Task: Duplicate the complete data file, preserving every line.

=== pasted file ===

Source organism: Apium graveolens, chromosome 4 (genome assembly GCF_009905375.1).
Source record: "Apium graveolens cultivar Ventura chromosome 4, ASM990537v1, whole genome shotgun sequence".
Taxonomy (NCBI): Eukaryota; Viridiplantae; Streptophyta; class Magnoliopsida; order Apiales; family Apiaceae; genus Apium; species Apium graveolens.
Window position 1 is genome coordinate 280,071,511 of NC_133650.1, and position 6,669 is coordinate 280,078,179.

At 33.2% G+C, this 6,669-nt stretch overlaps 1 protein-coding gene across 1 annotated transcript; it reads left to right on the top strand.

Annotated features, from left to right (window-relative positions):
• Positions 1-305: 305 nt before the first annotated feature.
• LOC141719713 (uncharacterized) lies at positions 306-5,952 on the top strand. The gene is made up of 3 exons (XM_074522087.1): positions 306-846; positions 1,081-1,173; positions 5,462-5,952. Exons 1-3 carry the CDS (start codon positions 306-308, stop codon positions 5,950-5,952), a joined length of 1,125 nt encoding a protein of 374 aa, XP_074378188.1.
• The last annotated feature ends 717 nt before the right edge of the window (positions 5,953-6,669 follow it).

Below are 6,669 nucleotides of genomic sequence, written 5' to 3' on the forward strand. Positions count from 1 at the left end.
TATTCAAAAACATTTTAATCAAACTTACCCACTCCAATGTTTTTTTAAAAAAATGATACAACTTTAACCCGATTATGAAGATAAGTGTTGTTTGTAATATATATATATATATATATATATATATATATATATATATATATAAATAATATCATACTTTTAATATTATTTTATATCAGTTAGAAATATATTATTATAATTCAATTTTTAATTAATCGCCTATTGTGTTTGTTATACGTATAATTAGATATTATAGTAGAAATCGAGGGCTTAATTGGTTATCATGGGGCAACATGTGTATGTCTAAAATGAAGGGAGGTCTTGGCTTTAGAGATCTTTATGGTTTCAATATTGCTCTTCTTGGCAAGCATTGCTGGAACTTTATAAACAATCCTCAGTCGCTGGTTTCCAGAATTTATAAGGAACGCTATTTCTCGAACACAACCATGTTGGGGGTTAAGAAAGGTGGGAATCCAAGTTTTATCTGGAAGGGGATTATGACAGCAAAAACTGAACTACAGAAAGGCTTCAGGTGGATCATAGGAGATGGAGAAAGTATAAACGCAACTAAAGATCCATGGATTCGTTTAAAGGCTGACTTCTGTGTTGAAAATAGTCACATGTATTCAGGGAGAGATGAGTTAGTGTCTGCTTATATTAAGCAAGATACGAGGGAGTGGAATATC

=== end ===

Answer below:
Source organism: Apium graveolens, chromosome 4 (genome assembly GCF_009905375.1).
Source record: "Apium graveolens cultivar Ventura chromosome 4, ASM990537v1, whole genome shotgun sequence".
Taxonomy (NCBI): Eukaryota; Viridiplantae; Streptophyta; class Magnoliopsida; order Apiales; family Apiaceae; genus Apium; species Apium graveolens.
Window position 1 is genome coordinate 280,071,511 of NC_133650.1, and position 6,669 is coordinate 280,078,179.

At 33.2% G+C, this 6,669-nt stretch overlaps 1 protein-coding gene across 1 annotated transcript; it reads left to right on the top strand.

Annotated features, from left to right (window-relative positions):
• Positions 1-305: 305 nt before the first annotated feature.
• LOC141719713 (uncharacterized) lies at positions 306-5,952 on the top strand. The gene is made up of 3 exons (XM_074522087.1): positions 306-846; positions 1,081-1,173; positions 5,462-5,952. Exons 1-3 carry the CDS (start codon positions 306-308, stop codon positions 5,950-5,952), a joined length of 1,125 nt encoding a protein of 374 aa, XP_074378188.1.
• The last annotated feature ends 717 nt before the right edge of the window (positions 5,953-6,669 follow it).

Below are 6,669 nucleotides of genomic sequence, written 5' to 3' on the forward strand. Positions count from 1 at the left end.
TATTCAAAAACATTTTAATCAAACTTACCCACTCCAATGTTTTTTTAAAAAAATGATACAACTTTAACCCGATTATGAAGATAAGTGTTGTTTGTAATATATATATATATATATATATATATATATATATATATATATATAAATAATATCATACTTTTAATATTATTTTATATCAGTTAGAAATATATTATTATAATTCAATTTTTAATTAATCGCCTATTGTGTTTGTTATACGTATAATTAGATATTATAGTAGAAATCGAGGGCTTAATTGGTTATCATGGGGCAACATGTGTATGTCTAAAATGAAGGGAGGTCTTGGCTTTAGAGATCTTTATGGTTTCAATATTGCTCTTCTTGGCAAGCATTGCTGGAACTTTATAAACAATCCTCAGTCGCTGGTTTCCAGAATTTATAAGGAACGCTATTTCTCGAACACAACCATGTTGGGGGTTAAGAAAGGTGGGAATCCAAGTTTTATCTGGAAGGGGATTATGACAGCAAAAACTGAACTACAGAAAGGCTTCAGGTGGATCATAGGAGATGGAGAAAGTATAAACGCAACTAAAGATCCATGGATTCGTTTAAAGGCTGACTTCTGTGTTGAAAATAGTCACATGTATTCAGGGAGAGATGAGTTAGTGTCTGCTTATATTAAGCAAGATACGAGGGAGTGGAATATC